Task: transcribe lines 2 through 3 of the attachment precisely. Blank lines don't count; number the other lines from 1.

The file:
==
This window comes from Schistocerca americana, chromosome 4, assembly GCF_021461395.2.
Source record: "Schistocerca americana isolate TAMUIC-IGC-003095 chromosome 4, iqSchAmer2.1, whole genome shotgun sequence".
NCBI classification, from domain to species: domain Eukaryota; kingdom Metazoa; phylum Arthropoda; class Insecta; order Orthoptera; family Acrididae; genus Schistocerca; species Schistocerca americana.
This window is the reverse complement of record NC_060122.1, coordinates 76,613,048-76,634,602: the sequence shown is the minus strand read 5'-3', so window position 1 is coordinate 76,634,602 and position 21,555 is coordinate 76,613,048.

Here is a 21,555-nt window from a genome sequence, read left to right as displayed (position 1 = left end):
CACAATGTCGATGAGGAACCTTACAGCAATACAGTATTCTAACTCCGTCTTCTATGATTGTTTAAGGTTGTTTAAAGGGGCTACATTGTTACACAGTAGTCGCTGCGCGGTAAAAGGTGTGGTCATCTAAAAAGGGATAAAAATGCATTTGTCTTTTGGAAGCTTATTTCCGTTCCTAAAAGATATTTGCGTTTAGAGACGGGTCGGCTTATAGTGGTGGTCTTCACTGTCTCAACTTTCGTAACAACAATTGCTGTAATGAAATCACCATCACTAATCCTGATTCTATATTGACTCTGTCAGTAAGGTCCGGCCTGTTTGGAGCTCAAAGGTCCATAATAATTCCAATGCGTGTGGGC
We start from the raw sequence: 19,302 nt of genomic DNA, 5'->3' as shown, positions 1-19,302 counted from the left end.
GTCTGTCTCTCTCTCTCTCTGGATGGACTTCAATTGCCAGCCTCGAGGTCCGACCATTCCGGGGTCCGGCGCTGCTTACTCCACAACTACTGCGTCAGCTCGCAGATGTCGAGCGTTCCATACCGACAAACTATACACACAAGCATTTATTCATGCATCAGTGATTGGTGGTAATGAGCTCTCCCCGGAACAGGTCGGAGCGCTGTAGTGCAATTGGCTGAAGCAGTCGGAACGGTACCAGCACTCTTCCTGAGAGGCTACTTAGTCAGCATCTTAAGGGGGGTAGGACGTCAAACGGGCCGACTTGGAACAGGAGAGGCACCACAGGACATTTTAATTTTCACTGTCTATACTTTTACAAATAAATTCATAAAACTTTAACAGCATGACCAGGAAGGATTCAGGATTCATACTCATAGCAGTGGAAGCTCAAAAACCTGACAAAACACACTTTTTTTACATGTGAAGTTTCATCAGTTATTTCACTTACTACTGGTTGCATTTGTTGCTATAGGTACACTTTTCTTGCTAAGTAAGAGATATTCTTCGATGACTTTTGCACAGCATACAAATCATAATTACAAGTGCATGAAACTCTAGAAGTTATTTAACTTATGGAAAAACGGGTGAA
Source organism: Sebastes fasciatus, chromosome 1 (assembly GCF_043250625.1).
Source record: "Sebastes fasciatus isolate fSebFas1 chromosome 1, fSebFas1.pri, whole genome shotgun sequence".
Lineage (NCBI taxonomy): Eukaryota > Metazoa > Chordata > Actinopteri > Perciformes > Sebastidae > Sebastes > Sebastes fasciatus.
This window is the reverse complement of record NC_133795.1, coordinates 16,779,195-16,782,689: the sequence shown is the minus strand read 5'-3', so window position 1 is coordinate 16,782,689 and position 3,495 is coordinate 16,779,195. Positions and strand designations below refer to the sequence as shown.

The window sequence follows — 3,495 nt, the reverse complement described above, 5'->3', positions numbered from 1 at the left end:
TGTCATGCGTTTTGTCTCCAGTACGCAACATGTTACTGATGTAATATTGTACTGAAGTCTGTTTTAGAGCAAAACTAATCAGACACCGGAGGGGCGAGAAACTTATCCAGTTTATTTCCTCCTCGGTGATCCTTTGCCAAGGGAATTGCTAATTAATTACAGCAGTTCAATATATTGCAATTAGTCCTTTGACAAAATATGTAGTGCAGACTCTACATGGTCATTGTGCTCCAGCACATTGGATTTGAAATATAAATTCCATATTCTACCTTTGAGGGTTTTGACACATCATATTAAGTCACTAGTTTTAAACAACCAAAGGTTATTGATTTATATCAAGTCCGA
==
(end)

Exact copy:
Source record: "Schistocerca americana isolate TAMUIC-IGC-003095 chromosome 4, iqSchAmer2.1, whole genome shotgun sequence".
NCBI classification, from domain to species: domain Eukaryota; kingdom Metazoa; phylum Arthropoda; class Insecta; order Orthoptera; family Acrididae; genus Schistocerca; species Schistocerca americana.